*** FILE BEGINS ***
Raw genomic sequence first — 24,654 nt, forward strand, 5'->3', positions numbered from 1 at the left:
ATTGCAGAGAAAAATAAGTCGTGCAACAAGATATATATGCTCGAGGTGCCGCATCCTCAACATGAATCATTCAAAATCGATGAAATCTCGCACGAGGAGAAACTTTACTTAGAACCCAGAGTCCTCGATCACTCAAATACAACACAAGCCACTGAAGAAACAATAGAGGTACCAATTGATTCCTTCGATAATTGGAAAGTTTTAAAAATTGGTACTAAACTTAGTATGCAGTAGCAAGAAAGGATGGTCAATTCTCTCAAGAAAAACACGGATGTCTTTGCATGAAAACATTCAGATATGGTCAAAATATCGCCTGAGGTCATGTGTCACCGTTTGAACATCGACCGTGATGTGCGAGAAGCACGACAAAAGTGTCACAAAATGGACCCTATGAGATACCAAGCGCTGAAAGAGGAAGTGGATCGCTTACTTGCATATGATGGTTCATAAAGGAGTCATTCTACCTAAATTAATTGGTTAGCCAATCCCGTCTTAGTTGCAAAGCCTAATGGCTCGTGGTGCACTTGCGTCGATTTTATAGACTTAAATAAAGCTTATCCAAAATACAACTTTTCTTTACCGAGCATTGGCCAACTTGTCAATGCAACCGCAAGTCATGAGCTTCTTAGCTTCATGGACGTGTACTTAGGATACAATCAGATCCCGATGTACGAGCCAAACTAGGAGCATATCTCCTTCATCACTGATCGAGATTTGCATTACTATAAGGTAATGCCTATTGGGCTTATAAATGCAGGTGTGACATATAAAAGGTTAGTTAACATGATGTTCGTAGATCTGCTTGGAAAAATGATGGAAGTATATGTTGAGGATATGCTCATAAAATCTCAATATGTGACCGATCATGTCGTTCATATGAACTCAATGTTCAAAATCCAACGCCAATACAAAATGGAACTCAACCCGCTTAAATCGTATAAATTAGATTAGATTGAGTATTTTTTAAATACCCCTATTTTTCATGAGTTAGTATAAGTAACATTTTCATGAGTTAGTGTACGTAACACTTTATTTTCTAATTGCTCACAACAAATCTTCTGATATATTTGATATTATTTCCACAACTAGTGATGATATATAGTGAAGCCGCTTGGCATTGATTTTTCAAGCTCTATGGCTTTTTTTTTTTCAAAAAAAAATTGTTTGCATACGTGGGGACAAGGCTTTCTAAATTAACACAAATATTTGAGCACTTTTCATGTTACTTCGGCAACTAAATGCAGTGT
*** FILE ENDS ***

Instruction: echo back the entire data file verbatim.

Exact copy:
Raw genomic sequence first — 24,654 nt, forward strand, 5'->3', positions numbered from 1 at the left:
ATTGCAGAGAAAAATAAGTCGTGCAACAAGATATATATGCTCGAGGTGCCGCATCCTCAACATGAATCATTCAAAATCGATGAAATCTCGCACGAGGAGAAACTTTACTTAGAACCCAGAGTCCTCGATCACTCAAATACAACACAAGCCACTGAAGAAACAATAGAGGTACCAATTGATTCCTTCGATAATTGGAAAGTTTTAAAAATTGGTACTAAACTTAGTATGCAGTAGCAAGAAAGGATGGTCAATTCTCTCAAGAAAAACACGGATGTCTTTGCATGAAAACATTCAGATATGGTCAAAATATCGCCTGAGGTCATGTGTCACCGTTTGAACATCGACCGTGATGTGCGAGAAGCACGACAAAAGTGTCACAAAATGGACCCTATGAGATACCAAGCGCTGAAAGAGGAAGTGGATCGCTTACTTGCATATGATGGTTCATAAAGGAGTCATTCTACCTAAATTAATTGGTTAGCCAATCCCGTCTTAGTTGCAAAGCCTAATGGCTCGTGGTGCACTTGCGTCGATTTTATAGACTTAAATAAAGCTTATCCAAAATACAACTTTTCTTTACCGAGCATTGGCCAACTTGTCAATGCAACCGCAAGTCATGAGCTTCTTAGCTTCATGGACGTGTACTTAGGATACAATCAGATCCCGATGTACGAGCCAAACTAGGAGCATATCTCCTTCATCACTGATCGAGATTTGCATTACTATAAGGTAATGCCTATTGGGCTTATAAATGCAGGTGTGACATATAAAAGGTTAGTTAACATGATGTTCGTAGATCTGCTTGGAAAAATGATGGAAGTATATGTTGAGGATATGCTCATAAAATCTCAATATGTGACCGATCATGTCGTTCATATGAACTCAATGTTCAAAATCCAACGCCAATACAAAATGGAACTCAACCCGCTTAAATCGTATAAATTAGATTAGATTGAGTATTTTTTAAATACCCCTATTTTTCATGAGTTAGTATAAGTAACATTTTCATGAGTTAGTGTACGTAACACTTTATTTTCTAATTGCTCACAACAAATCTTCTGATATATTTGATATTATTTCCACAACTAGTGATGATATATAGTGAAGCCGCTTGGCATTGATTTTTCAAGCTCTATGGCTTTTTTTTTTTCAAAAAAAAATTGTTTGCATACGTGGGGACAAGGCTTTCTAAATTAACACAAATATTTGAGCACTTTTCATGTTACTTCGGCAACTAAATGCAGTGT